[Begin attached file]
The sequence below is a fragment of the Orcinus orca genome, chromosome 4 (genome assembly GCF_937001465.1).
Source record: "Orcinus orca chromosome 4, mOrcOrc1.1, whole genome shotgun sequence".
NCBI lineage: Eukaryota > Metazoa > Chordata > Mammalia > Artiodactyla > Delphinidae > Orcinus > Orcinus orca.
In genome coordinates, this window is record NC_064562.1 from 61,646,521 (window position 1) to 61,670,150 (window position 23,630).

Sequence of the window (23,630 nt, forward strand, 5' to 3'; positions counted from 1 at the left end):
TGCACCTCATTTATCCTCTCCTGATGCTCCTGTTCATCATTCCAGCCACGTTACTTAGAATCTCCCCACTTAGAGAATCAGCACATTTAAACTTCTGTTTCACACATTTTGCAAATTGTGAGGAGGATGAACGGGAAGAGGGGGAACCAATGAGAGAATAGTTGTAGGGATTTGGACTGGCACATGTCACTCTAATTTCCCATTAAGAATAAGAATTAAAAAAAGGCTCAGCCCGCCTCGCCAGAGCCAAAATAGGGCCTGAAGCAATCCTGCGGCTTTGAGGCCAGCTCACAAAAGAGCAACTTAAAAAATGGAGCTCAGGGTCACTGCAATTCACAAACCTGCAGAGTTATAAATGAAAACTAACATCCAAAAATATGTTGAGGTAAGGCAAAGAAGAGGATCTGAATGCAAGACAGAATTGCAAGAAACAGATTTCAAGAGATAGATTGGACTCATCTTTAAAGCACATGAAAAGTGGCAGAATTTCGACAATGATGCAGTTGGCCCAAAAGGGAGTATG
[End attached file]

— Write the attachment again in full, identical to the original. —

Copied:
The sequence below is a fragment of the Orcinus orca genome, chromosome 4 (genome assembly GCF_937001465.1).
Source record: "Orcinus orca chromosome 4, mOrcOrc1.1, whole genome shotgun sequence".
NCBI lineage: Eukaryota > Metazoa > Chordata > Mammalia > Artiodactyla > Delphinidae > Orcinus > Orcinus orca.
In genome coordinates, this window is record NC_064562.1 from 61,646,521 (window position 1) to 61,670,150 (window position 23,630).

Sequence of the window (23,630 nt, forward strand, 5' to 3'; positions counted from 1 at the left end):
TGCACCTCATTTATCCTCTCCTGATGCTCCTGTTCATCATTCCAGCCACGTTACTTAGAATCTCCCCACTTAGAGAATCAGCACATTTAAACTTCTGTTTCACACATTTTGCAAATTGTGAGGAGGATGAACGGGAAGAGGGGGAACCAATGAGAGAATAGTTGTAGGGATTTGGACTGGCACATGTCACTCTAATTTCCCATTAAGAATAAGAATTAAAAAAAGGCTCAGCCCGCCTCGCCAGAGCCAAAATAGGGCCTGAAGCAATCCTGCGGCTTTGAGGCCAGCTCACAAAAGAGCAACTTAAAAAATGGAGCTCAGGGTCACTGCAATTCACAAACCTGCAGAGTTATAAATGAAAACTAACATCCAAAAATATGTTGAGGTAAGGCAAAGAAGAGGATCTGAATGCAAGACAGAATTGCAAGAAACAGATTTCAAGAGATAGATTGGACTCATCTTTAAAGCACATGAAAAGTGGCAGAATTTCGACAATGATGCAGTTGGCCCAAAAGGGAGTATG